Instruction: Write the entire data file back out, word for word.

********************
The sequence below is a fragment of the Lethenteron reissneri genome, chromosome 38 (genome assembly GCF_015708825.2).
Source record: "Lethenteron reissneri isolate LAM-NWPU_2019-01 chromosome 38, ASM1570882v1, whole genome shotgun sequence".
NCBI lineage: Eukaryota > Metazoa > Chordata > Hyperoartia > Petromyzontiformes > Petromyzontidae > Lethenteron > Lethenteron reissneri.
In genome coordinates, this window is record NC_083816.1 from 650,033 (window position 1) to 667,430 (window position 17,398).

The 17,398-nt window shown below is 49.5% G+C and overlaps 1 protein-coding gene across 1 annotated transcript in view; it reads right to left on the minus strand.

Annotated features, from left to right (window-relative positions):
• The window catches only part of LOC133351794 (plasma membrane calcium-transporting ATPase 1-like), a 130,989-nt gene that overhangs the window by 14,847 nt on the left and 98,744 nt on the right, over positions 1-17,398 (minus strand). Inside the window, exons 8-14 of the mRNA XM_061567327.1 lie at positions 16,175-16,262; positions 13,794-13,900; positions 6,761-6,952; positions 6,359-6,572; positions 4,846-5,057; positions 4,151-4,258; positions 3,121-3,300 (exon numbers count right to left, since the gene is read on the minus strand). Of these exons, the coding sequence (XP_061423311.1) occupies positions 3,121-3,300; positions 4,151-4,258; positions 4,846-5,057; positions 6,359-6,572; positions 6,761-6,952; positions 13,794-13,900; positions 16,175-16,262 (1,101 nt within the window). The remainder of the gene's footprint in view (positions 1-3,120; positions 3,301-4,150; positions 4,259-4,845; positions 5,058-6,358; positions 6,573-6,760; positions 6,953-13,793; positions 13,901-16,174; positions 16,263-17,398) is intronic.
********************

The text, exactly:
The sequence below is a fragment of the Lethenteron reissneri genome, chromosome 38 (genome assembly GCF_015708825.2).
Source record: "Lethenteron reissneri isolate LAM-NWPU_2019-01 chromosome 38, ASM1570882v1, whole genome shotgun sequence".
NCBI lineage: Eukaryota > Metazoa > Chordata > Hyperoartia > Petromyzontiformes > Petromyzontidae > Lethenteron > Lethenteron reissneri.
In genome coordinates, this window is record NC_083816.1 from 650,033 (window position 1) to 667,430 (window position 17,398).

The 17,398-nt window shown below is 49.5% G+C and overlaps 1 protein-coding gene across 1 annotated transcript in view; it reads right to left on the minus strand.

Annotated features, from left to right (window-relative positions):
• The window catches only part of LOC133351794 (plasma membrane calcium-transporting ATPase 1-like), a 130,989-nt gene that overhangs the window by 14,847 nt on the left and 98,744 nt on the right, over positions 1-17,398 (minus strand). Inside the window, exons 8-14 of the mRNA XM_061567327.1 lie at positions 16,175-16,262; positions 13,794-13,900; positions 6,761-6,952; positions 6,359-6,572; positions 4,846-5,057; positions 4,151-4,258; positions 3,121-3,300 (exon numbers count right to left, since the gene is read on the minus strand). Of these exons, the coding sequence (XP_061423311.1) occupies positions 3,121-3,300; positions 4,151-4,258; positions 4,846-5,057; positions 6,359-6,572; positions 6,761-6,952; positions 13,794-13,900; positions 16,175-16,262 (1,101 nt within the window). The remainder of the gene's footprint in view (positions 1-3,120; positions 3,301-4,150; positions 4,259-4,845; positions 5,058-6,358; positions 6,573-6,760; positions 6,953-13,793; positions 13,901-16,174; positions 16,263-17,398) is intronic.